The 1960s and ’70s as seen through a procession of bad haircuts and recreational substances? Well, why not — history courses through many veins. Director Ted Demme’s “Blow” taps into the real-life tale of George Jung, a laid-back boy from Massachusetts who went on to become America’s No. 1 drug trafficker, a confidante of Pablo Escobar with $60 million in an offshore bank account.
Johnny Depp plays “Boston George,” who moves from a Beatle-esque mop-top and rolling joints on a California beach to a fluffy ’70s shag and supplying America with 80 percent of its cocaine needs. As far as “rise and fall” stories go, this one’s pretty damn precipitous. Like all good crime movies, you spend the first 60 minutes wishing you were George, and the next 60 feeling oh-so-lucky that you’re not (especially when you see his hairstyle circa 1981). George Jung was hardly your typical drug kingpin; in fact, he comes off as the “anti-Scarface.” Where other criminals seized and protected their territory with stomach-churning brutality, it was George’s low-key charm that allowed him to swim with the sharks. (Unfortunately for him, they eventually took their pound of flesh — and then some.)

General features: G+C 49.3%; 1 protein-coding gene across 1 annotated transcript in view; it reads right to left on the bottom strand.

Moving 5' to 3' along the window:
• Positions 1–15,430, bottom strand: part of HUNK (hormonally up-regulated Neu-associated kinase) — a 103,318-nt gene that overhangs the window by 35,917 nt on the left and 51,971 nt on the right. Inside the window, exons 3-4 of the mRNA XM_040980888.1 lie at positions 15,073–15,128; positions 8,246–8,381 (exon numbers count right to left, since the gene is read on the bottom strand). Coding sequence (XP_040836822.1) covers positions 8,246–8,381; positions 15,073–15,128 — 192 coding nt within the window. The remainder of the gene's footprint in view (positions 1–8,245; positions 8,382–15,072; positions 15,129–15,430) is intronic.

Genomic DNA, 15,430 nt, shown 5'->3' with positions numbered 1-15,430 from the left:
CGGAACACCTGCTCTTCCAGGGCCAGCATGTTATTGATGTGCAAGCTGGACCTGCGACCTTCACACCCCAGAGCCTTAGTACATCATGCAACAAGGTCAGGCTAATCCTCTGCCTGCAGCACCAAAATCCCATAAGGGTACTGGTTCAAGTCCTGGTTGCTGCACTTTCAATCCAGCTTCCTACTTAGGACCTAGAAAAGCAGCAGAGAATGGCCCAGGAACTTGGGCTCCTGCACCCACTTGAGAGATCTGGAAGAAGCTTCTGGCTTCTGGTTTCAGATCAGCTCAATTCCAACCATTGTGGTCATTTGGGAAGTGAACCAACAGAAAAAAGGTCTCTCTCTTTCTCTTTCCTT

Unable to view this article?
This could be due to a conflict with your ad-blocking or security software.
Please add japantimes.co.jp and piano.io to your list of allowed sites.
If this does not resolve the issue or you are unable to add the domains to your allowlist, please see out this support page.
We humbly apologize for the inconvenience.